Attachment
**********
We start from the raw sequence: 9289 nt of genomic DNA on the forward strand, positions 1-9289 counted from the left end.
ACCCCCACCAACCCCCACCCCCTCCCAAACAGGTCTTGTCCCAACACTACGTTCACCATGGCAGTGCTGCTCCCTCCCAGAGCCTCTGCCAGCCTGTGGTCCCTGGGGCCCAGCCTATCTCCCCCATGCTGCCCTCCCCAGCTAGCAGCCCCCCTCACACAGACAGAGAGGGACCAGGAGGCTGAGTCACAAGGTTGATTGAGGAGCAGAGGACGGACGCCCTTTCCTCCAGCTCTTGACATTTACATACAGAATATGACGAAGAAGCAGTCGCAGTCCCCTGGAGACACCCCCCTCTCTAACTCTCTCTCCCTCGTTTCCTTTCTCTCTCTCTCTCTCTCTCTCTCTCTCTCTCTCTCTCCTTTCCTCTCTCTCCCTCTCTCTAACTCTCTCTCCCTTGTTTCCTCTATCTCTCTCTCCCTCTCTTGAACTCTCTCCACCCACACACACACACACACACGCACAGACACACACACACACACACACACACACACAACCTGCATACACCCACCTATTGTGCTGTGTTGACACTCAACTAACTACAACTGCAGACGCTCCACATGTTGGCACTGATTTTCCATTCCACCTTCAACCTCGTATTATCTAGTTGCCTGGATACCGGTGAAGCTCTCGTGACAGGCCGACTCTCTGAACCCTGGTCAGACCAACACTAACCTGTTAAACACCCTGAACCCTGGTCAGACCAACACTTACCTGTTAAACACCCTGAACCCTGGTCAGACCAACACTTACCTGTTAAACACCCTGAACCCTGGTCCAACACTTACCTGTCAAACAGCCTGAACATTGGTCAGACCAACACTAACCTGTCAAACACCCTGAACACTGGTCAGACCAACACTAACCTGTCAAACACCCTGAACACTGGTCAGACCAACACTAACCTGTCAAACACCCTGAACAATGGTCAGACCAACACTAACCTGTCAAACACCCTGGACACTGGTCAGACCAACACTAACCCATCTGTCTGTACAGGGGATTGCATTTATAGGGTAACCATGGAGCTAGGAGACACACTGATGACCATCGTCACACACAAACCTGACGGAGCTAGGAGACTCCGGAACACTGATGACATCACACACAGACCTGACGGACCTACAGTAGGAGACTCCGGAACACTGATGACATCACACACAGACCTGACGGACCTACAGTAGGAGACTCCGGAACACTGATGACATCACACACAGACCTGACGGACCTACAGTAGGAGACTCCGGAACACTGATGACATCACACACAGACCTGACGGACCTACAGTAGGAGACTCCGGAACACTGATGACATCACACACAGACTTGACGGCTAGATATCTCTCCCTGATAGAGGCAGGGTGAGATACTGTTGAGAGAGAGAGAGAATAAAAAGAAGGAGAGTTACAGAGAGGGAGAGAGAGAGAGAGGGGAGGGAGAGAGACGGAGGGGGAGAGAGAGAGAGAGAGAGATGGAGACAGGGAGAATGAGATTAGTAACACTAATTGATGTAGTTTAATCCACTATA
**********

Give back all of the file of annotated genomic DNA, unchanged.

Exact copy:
We start from the raw sequence: 9289 nt of genomic DNA on the forward strand, positions 1-9289 counted from the left end.
ACCCCCACCAACCCCCACCCCCTCCCAAACAGGTCTTGTCCCAACACTACGTTCACCATGGCAGTGCTGCTCCCTCCCAGAGCCTCTGCCAGCCTGTGGTCCCTGGGGCCCAGCCTATCTCCCCCATGCTGCCCTCCCCAGCTAGCAGCCCCCCTCACACAGACAGAGAGGGACCAGGAGGCTGAGTCACAAGGTTGATTGAGGAGCAGAGGACGGACGCCCTTTCCTCCAGCTCTTGACATTTACATACAGAATATGACGAAGAAGCAGTCGCAGTCCCCTGGAGACACCCCCCTCTCTAACTCTCTCTCCCTCGTTTCCTTTCTCTCTCTCTCTCTCTCTCTCTCTCTCTCTCTCTCTCCTTTCCTCTCTCTCCCTCTCTCTAACTCTCTCTCCCTTGTTTCCTCTATCTCTCTCTCCCTCTCTTGAACTCTCTCCACCCACACACACACACACACACGCACAGACACACACACACACACACACACACACACAACCTGCATACACCCACCTATTGTGCTGTGTTGACACTCAACTAACTACAACTGCAGACGCTCCACATGTTGGCACTGATTTTCCATTCCACCTTCAACCTCGTATTATCTAGTTGCCTGGATACCGGTGAAGCTCTCGTGACAGGCCGACTCTCTGAACCCTGGTCAGACCAACACTAACCTGTTAAACACCCTGAACCCTGGTCAGACCAACACTTACCTGTTAAACACCCTGAACCCTGGTCAGACCAACACTTACCTGTTAAACACCCTGAACCCTGGTCCAACACTTACCTGTCAAACAGCCTGAACATTGGTCAGACCAACACTAACCTGTCAAACACCCTGAACACTGGTCAGACCAACACTAACCTGTCAAACACCCTGAACACTGGTCAGACCAACACTAACCTGTCAAACACCCTGAACAATGGTCAGACCAACACTAACCTGTCAAACACCCTGGACACTGGTCAGACCAACACTAACCCATCTGTCTGTACAGGGGATTGCATTTATAGGGTAACCATGGAGCTAGGAGACACACTGATGACCATCGTCACACACAAACCTGACGGAGCTAGGAGACTCCGGAACACTGATGACATCACACACAGACCTGACGGACCTACAGTAGGAGACTCCGGAACACTGATGACATCACACACAGACCTGACGGACCTACAGTAGGAGACTCCGGAACACTGATGACATCACACACAGACCTGACGGACCTACAGTAGGAGACTCCGGAACACTGATGACATCACACACAGACCTGACGGACCTACAGTAGGAGACTCCGGAACACTGATGACATCACACACAGACTTGACGGCTAGATATCTCTCCCTGATAGAGGCAGGGTGAGATACTGTTGAGAGAGAGAGAGAATAAAAAGAAGGAGAGTTACAGAGAGGGAGAGAGAGAGAGAGGGGAGGGAGAGAGACGGAGGGGGAGAGAGAGAGAGAGAGAGATGGAGACAGGGAGAATGAGATTAGTAACACTAATTGATGTAGTTTAATCCACTATA